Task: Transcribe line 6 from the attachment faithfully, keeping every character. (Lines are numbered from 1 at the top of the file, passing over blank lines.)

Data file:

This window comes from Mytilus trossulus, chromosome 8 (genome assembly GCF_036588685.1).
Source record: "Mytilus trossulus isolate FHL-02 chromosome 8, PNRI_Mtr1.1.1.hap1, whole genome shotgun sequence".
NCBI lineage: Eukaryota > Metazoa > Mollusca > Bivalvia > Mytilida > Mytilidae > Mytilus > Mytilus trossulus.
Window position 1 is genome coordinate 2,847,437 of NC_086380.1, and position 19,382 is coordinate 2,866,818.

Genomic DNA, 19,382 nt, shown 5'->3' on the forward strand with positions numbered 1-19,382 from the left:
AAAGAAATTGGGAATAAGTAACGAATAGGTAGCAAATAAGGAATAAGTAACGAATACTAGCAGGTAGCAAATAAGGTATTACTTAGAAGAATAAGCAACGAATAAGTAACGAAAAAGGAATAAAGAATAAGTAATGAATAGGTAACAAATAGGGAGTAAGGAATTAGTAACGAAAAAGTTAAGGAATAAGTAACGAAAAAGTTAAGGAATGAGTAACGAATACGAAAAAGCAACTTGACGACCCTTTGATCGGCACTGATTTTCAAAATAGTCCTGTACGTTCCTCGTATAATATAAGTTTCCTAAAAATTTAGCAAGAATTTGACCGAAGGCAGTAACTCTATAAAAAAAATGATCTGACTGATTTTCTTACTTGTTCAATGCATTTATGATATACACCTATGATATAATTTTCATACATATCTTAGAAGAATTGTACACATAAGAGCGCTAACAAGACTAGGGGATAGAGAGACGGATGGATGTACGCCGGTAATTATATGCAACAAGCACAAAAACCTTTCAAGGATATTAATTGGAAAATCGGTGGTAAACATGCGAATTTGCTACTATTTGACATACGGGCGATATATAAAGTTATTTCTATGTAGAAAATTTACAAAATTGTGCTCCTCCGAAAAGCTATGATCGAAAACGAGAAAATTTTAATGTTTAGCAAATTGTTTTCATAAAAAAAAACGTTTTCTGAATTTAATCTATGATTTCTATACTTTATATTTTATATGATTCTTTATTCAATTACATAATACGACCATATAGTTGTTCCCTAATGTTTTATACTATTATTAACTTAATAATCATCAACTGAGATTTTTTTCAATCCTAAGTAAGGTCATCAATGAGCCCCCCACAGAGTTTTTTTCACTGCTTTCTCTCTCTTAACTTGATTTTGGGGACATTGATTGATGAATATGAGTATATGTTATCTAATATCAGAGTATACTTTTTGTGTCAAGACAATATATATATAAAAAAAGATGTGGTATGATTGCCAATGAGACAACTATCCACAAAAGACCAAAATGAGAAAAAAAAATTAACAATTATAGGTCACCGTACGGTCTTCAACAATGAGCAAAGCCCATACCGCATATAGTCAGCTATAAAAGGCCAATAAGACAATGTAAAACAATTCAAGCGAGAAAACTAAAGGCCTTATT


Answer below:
AAAGAAATTGGGAATAAGTAACGAATAGGTAGCAAATAAGGAATAAGTAACGAATACTAGCAGGTAGCAAATAAGGTATTACTTAGAAGAATAAGCAACGAATAAGTAACGAAAAAGGAATAAAGAATAAGTAATGAATAGGTAACAAATAGGGAGTAAGGAATTAGTAACGAAAAAGTTAAGGAATAAGTAACGAAAAAGTTAAGGAATGAGTAACGAATACGAAAAAGCAACTTGACGACCCTTTGATCGGCACTGATTTTCAAAATAGTCCTGTACGTTCCTCGTATAATATAAGTTTCCTAAAAATTTAGCAAGAATTTGACCGAAGGCAGTAACTCTATAAAAAAAATGATCTGACTGATTTTCTTACTTGTTCAATGCATTTATGATATACACCTATGATATAATTTTCATACATATCTTAGAAGAATTGTACACATAAGAGCGCTAACAAGACTAGGGGATAGAGAGACGGATGGATGTACGCCGGTAATTATATGCAACAAGCACAAAAACCTTTCAAGGATATTAATTGGAAAATCGGTGGTAAACATGCGAATTTGCTACTATTTGACATACGGGCGATATATAAAGTTATTTCTATGTAGAAAATTTACAAAATTGTGCTCCTCCGAAAAGCTATGATCGAAAACGAGAAAATTTTAATGTTTAGCAAATTGTTTTCATAAAAAAAAACGTTTTCTGAATTTAATCTATGATTTCTATACTTTATATTTTATATGATTCTTTATTCAATTACATAATACGACCATATAGTTGTTCCCTAATGTTTTATACTATTATTAACTTAATAATCATCAACTGAGATTTTTTTCAATCCTAAGTAAGGTCATCAATGAGCCCCCCACAGAGTTTTTTTCACTGCTTTCTCTCTCTTAACTTGATTTTGGGGACATTGATTGATGAATATGAGTATATGTTATCTAATATCAGAGTATACTTTTTGTGTCAAGACAATATATATATAAAAAAAGATGTGGTATGATTGCCAATGAGACAACTATCCACAAAAGACCAAAATGAGAAAAAAAAATTAACAATTATAGGTCACCGTACGGTCTTCAACAATGAGCAAAGCCCATACCGCATATAGTCAGCTATAAAAGGCCAATAAGACAATGTAAAACAATTCAAGCGAGAAAACTAAAGGCCTTATT